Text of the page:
[Still, one must continually question Corbett’s analyses
      – all the way through this video podcast]

  14. marcos toledo on April 23, 2015 at 10:15 am

    The CSA is really become a front for mobsters in million dollar suits. As for the Neo-Cons their brains are marinating in their ideological Cool Aid cut off from any thoughts grounded in the real world. Lets all pray that that the dark forces of Darth Sidious are finally routed. Any thoughts Joseph on the US-UK citizens of Yemeni ancestry being abandoned thrown to the wolves of Saudi Arabia. The Irony as I write this rt is reporting that Russia, China, India and other countries are the only countries providing transportation out of that hellhole created by the usual suspects.

  15. yankee phil on April 23, 2015 at 9:07 am

    Sorry for your loss Dr. Farrell,Mrs Hughes will be missed by everyone that knew her,even if only through her work,she brought the best out of people without intimidating them,a kind and generous soul. The new financial system may bring about more fairness in the developing world,perhaps with an eye to a more representative U.N where the world watches the leader nations decide their fate,populations not considered relevant to status,perhaps a more fair world economic system might influence change in the U.N. or possibly lead to the formation of a sort of club of nations ,perhaps even an international court,at first set up to handle transactional disputes between AIIB members,then perhaps widening its scope later to human rights that are affected by trade,job creation and protection,etc.. Competition is a good thing here,especially when the rules are made equal for everyone, no one likes a rigged game,because then it ain’t a game anymore.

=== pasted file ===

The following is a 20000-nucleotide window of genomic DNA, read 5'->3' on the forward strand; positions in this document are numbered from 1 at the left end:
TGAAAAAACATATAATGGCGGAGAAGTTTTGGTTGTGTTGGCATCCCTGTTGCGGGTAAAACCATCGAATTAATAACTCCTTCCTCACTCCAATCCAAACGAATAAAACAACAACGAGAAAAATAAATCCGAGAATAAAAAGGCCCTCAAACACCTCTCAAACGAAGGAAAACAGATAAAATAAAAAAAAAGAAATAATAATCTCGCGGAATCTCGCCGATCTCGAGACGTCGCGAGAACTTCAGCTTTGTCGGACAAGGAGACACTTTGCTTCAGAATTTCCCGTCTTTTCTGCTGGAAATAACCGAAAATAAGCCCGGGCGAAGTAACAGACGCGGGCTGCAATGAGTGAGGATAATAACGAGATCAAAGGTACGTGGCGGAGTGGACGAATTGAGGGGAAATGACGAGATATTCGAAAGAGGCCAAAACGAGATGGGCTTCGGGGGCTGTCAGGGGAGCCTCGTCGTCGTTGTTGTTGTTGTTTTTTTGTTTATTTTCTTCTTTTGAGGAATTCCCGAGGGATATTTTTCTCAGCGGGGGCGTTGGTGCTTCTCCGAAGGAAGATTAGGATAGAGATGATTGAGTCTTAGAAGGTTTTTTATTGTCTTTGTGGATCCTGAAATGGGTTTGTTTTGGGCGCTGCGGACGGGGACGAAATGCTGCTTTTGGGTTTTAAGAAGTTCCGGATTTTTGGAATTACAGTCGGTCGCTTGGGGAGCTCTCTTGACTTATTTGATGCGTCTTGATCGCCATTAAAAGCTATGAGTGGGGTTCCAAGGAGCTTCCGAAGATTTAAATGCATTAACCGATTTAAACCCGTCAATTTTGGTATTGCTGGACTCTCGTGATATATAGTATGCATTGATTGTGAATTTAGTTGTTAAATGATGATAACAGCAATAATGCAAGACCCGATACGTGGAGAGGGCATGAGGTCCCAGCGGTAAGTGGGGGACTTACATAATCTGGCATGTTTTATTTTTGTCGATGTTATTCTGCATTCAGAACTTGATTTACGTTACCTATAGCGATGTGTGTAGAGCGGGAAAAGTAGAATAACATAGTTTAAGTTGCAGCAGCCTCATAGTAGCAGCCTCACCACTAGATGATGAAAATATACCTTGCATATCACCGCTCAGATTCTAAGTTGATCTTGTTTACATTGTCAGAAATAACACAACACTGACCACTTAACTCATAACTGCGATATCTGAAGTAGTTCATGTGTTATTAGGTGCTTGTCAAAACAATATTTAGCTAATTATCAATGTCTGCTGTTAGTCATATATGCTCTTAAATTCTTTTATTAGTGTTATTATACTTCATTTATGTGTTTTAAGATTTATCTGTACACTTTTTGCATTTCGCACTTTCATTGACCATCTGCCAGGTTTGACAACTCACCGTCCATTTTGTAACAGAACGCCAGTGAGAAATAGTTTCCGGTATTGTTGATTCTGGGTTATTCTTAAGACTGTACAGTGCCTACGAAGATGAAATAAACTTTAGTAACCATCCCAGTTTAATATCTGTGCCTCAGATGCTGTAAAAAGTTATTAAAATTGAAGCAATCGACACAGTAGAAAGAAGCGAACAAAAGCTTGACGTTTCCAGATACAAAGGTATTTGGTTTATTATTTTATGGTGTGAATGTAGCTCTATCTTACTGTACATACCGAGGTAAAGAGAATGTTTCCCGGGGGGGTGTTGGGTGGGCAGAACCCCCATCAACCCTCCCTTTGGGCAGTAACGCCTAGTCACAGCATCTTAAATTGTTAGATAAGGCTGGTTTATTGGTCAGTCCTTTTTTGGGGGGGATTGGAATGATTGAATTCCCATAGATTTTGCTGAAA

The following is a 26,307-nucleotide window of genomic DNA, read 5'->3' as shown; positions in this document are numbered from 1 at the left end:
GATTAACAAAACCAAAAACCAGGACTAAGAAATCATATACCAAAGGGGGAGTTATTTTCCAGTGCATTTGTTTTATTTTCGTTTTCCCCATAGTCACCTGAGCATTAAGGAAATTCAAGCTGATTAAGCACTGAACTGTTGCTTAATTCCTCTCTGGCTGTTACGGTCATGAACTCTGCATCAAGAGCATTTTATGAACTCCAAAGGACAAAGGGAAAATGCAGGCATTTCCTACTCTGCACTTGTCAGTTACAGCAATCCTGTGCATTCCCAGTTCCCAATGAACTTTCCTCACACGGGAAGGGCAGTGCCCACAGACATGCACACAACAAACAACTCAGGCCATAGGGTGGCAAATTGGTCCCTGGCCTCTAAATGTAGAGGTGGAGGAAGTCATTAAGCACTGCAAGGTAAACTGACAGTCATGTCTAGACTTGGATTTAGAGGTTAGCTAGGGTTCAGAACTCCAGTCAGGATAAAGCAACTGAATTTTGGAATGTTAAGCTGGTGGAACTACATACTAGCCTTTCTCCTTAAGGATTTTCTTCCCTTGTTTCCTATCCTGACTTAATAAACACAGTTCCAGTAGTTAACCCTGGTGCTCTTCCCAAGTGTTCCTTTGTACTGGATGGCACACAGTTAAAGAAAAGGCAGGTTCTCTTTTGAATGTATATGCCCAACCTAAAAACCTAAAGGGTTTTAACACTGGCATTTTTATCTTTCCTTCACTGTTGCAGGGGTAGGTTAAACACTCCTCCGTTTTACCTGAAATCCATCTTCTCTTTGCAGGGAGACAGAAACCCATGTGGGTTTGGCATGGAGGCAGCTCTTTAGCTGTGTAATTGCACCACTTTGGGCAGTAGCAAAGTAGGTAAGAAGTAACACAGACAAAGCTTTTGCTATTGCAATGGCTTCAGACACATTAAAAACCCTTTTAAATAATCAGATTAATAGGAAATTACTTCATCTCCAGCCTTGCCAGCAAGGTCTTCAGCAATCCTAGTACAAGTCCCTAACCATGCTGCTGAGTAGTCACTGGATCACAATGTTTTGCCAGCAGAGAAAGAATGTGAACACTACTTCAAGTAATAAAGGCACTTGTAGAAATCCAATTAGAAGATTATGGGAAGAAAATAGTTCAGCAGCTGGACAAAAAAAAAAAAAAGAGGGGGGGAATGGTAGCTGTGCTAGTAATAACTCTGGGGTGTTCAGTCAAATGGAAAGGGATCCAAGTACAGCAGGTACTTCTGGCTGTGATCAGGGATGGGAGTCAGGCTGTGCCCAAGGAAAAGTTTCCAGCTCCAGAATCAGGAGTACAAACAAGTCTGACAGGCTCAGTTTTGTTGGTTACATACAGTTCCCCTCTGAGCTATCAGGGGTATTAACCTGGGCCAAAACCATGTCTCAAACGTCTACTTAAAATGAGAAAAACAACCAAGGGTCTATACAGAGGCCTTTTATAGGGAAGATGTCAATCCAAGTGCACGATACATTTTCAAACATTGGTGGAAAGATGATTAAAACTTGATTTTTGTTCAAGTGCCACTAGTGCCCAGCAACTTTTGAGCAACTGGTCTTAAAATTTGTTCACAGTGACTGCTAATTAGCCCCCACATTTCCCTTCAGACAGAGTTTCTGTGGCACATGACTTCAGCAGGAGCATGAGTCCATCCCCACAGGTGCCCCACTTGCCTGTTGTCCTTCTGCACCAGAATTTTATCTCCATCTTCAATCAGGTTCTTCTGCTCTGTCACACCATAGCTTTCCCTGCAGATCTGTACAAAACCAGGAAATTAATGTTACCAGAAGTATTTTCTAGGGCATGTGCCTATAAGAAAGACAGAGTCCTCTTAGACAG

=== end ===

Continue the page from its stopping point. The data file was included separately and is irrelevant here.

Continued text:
16. Robert Barricklow on April 23, 2015 at 8:39 am

    One step at a time.
    But definitely, step-on the UN and eclipse it
    with a new intl’ center of geopolitical influence with teeth.
    Let the UN chew on that.
    A new intl’ body; potentially replacing her.

    • Robert Barricklow on April 23, 2015 at 9:10 am

      By the way,
      Engdahl also focused on Iceland’s new economy.

      [The REAL way to run a REAL Economy]